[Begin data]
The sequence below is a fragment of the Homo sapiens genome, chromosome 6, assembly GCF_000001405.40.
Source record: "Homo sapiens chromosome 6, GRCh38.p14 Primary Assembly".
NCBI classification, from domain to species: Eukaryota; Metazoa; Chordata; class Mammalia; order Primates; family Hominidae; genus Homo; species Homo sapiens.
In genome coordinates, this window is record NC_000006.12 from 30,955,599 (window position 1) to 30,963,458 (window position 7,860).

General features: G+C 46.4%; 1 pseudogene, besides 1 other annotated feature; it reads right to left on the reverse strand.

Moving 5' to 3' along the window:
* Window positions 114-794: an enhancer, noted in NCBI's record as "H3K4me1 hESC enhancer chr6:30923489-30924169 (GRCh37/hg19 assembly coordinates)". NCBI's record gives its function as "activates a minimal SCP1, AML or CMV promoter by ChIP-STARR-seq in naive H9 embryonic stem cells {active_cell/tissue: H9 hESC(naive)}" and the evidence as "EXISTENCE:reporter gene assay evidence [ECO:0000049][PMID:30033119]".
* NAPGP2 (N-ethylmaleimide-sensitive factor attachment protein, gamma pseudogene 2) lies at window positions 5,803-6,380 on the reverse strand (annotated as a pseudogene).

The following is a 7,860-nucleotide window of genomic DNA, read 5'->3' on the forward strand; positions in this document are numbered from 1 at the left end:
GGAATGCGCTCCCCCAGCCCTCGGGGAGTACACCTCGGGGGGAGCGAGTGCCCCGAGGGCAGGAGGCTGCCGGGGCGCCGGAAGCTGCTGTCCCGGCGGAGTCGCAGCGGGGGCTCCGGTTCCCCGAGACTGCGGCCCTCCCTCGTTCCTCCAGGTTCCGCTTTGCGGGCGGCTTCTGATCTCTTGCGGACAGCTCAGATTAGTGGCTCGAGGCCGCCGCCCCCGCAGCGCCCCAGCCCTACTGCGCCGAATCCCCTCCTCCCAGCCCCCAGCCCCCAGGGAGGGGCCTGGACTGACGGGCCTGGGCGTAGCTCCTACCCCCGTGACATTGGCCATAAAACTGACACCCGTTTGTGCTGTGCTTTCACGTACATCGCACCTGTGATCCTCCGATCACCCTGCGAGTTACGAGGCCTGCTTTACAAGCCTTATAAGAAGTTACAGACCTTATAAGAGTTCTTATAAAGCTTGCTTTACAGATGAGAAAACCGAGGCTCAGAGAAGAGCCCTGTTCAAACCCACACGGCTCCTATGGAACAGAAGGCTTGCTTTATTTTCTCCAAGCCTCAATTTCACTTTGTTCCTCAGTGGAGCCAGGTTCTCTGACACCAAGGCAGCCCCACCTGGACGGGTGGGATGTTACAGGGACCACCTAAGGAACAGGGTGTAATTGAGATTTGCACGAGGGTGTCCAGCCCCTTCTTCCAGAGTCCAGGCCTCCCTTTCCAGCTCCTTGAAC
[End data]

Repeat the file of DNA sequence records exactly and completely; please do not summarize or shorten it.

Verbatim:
The sequence below is a fragment of the Homo sapiens genome, chromosome 6, assembly GCF_000001405.40.
Source record: "Homo sapiens chromosome 6, GRCh38.p14 Primary Assembly".
NCBI classification, from domain to species: Eukaryota; Metazoa; Chordata; class Mammalia; order Primates; family Hominidae; genus Homo; species Homo sapiens.
In genome coordinates, this window is record NC_000006.12 from 30,955,599 (window position 1) to 30,963,458 (window position 7,860).

General features: G+C 46.4%; 1 pseudogene, besides 1 other annotated feature; it reads right to left on the reverse strand.

Moving 5' to 3' along the window:
* Window positions 114-794: an enhancer, noted in NCBI's record as "H3K4me1 hESC enhancer chr6:30923489-30924169 (GRCh37/hg19 assembly coordinates)". NCBI's record gives its function as "activates a minimal SCP1, AML or CMV promoter by ChIP-STARR-seq in naive H9 embryonic stem cells {active_cell/tissue: H9 hESC(naive)}" and the evidence as "EXISTENCE:reporter gene assay evidence [ECO:0000049][PMID:30033119]".
* NAPGP2 (N-ethylmaleimide-sensitive factor attachment protein, gamma pseudogene 2) lies at window positions 5,803-6,380 on the reverse strand (annotated as a pseudogene).

The following is a 7,860-nucleotide window of genomic DNA, read 5'->3' on the forward strand; positions in this document are numbered from 1 at the left end:
GGAATGCGCTCCCCCAGCCCTCGGGGAGTACACCTCGGGGGGAGCGAGTGCCCCGAGGGCAGGAGGCTGCCGGGGCGCCGGAAGCTGCTGTCCCGGCGGAGTCGCAGCGGGGGCTCCGGTTCCCCGAGACTGCGGCCCTCCCTCGTTCCTCCAGGTTCCGCTTTGCGGGCGGCTTCTGATCTCTTGCGGACAGCTCAGATTAGTGGCTCGAGGCCGCCGCCCCCGCAGCGCCCCAGCCCTACTGCGCCGAATCCCCTCCTCCCAGCCCCCAGCCCCCAGGGAGGGGCCTGGACTGACGGGCCTGGGCGTAGCTCCTACCCCCGTGACATTGGCCATAAAACTGACACCCGTTTGTGCTGTGCTTTCACGTACATCGCACCTGTGATCCTCCGATCACCCTGCGAGTTACGAGGCCTGCTTTACAAGCCTTATAAGAAGTTACAGACCTTATAAGAGTTCTTATAAAGCTTGCTTTACAGATGAGAAAACCGAGGCTCAGAGAAGAGCCCTGTTCAAACCCACACGGCTCCTATGGAACAGAAGGCTTGCTTTATTTTCTCCAAGCCTCAATTTCACTTTGTTCCTCAGTGGAGCCAGGTTCTCTGACACCAAGGCAGCCCCACCTGGACGGGTGGGATGTTACAGGGACCACCTAAGGAACAGGGTGTAATTGAGATTTGCACGAGGGTGTCCAGCCCCTTCTTCCAGAGTCCAGGCCTCCCTTTCCAGCTCCTTGAAC